On Appeal

The AP&S Appellate Law Blog

2014 Year in Review – Trespass

Rose Nulman Park Foundation v. Four Twenty Corp., 93 A.3d 25 (R.I. 2014): In a high-profile case this term, the Rhode Island Supreme Court held that a $1.8 million home that erroneously encroached by 13,000 square feet on neighboring property constituted a trespass for which the only appropriate remedy was an injunction requiring the removal of the home.

In reaching its decision, the Supreme Court noted that it was “not unsympathetic to the defendant’s plight” and that it agreed with the trial court’s characterization of the case as presenting an “unfortunate situation.” Nevertheless, the Court embarked on a recitation of its law concerning the remedy for a continuing trespass.

The Supreme Court has “generally held that the appropriate remedy for a continuing trespass is injunctive relief.” (citing Raposa v. Guay, 125 A.2d 113, 117 (R.I. 2956); Bentley v. Root, 32 A. 918, 919 (R.I. 1895)). However, the general rule is not absolute. In exceptional cases the “court may, in its discretion, decline to follow it where the injunctive relief would operate oppressively and inequitably.” (citing Adams v. Toro, 508 A.2d 399, 401 n.1 (R.I. 1986); Santilli v. Morelli, 230 A.2d 860, 863 (R.I. 1967)). Typically, such exceptional cases are those that involve acquiescence, laches or a de minimus trespass. In addition, “courts may withhold injunctive relief after balancing the equities or . . . considering the relative hardships to the parties.” Importantly, however, “a trial court is [not] required to balance the equities before granting injunctive relief in a continuing trespass case.”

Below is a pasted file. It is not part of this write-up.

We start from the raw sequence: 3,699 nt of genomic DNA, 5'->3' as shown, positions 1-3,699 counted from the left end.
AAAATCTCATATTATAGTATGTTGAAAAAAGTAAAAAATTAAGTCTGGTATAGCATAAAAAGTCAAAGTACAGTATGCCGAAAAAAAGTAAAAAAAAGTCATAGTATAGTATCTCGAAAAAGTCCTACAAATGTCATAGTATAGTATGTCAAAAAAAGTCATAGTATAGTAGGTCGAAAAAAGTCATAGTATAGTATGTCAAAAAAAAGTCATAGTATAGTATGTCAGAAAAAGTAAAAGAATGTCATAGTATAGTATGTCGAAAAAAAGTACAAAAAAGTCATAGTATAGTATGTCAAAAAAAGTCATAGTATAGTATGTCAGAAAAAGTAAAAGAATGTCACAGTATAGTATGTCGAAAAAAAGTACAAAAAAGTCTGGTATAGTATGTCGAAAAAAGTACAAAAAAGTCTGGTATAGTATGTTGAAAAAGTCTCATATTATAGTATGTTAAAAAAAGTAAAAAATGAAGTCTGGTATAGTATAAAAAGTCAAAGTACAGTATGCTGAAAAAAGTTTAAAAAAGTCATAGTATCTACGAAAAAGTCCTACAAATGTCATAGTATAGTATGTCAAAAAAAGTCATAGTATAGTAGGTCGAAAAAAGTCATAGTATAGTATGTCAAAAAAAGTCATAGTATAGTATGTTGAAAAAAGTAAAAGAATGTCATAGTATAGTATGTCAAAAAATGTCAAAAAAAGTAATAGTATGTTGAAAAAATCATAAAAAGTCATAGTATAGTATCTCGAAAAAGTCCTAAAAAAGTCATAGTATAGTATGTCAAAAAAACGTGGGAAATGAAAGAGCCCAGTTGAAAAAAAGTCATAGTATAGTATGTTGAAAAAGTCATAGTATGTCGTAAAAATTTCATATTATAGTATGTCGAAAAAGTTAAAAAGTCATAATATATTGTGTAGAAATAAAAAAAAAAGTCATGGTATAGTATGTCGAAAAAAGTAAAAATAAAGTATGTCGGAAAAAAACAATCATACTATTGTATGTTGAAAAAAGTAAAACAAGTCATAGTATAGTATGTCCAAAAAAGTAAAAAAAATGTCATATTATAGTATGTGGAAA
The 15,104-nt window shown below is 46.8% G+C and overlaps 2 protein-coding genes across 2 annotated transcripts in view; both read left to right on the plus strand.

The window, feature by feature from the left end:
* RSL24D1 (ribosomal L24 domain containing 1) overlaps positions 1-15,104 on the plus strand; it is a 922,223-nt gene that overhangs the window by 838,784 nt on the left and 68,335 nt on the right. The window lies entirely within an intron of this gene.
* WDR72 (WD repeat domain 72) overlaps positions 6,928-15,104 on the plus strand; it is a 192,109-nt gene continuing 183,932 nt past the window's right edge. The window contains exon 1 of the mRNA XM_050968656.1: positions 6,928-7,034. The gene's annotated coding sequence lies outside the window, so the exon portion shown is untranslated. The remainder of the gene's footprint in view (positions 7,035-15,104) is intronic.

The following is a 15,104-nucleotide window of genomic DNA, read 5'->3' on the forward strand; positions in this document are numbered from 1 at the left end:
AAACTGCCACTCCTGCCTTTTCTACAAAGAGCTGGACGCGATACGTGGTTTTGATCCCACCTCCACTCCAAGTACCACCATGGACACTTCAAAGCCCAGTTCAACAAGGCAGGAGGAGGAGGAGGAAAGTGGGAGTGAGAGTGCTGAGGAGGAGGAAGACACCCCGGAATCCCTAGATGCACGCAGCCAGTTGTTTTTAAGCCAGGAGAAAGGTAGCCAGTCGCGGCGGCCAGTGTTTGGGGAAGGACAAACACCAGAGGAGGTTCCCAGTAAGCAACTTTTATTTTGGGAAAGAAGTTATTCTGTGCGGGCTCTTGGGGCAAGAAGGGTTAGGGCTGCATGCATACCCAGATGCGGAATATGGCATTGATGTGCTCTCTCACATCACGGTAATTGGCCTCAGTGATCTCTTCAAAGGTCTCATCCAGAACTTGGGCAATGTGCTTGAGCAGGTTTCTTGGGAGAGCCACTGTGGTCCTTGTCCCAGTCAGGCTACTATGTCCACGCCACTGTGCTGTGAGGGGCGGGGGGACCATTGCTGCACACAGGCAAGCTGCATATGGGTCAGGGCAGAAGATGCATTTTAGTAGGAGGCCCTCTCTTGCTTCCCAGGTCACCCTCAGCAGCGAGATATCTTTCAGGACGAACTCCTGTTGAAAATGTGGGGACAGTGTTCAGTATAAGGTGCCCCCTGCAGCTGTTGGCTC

A departure from the general rule that a continuing trespass should be remedied by injunctive relief is justified only in exceptional circumstances. Upon review of the record, the Court concluded that the Nulman case did not “involve such exceptional circumstances ‘which would render such coercive relief inequitable or oppressive.’” (quoting Adams, 508 A.2d at 401). Thus, an injunction was the appropriate remedy for the defendant’s continuing trespass.

About The Author

Nicole J. Benjamin

I am a shareholder and business litigator at AP&S. I help businesses and their legal departments achieve their objectives by reducing their liabilities, advising them on complex legal matters and defending unavoidable litigation in federal and state court.

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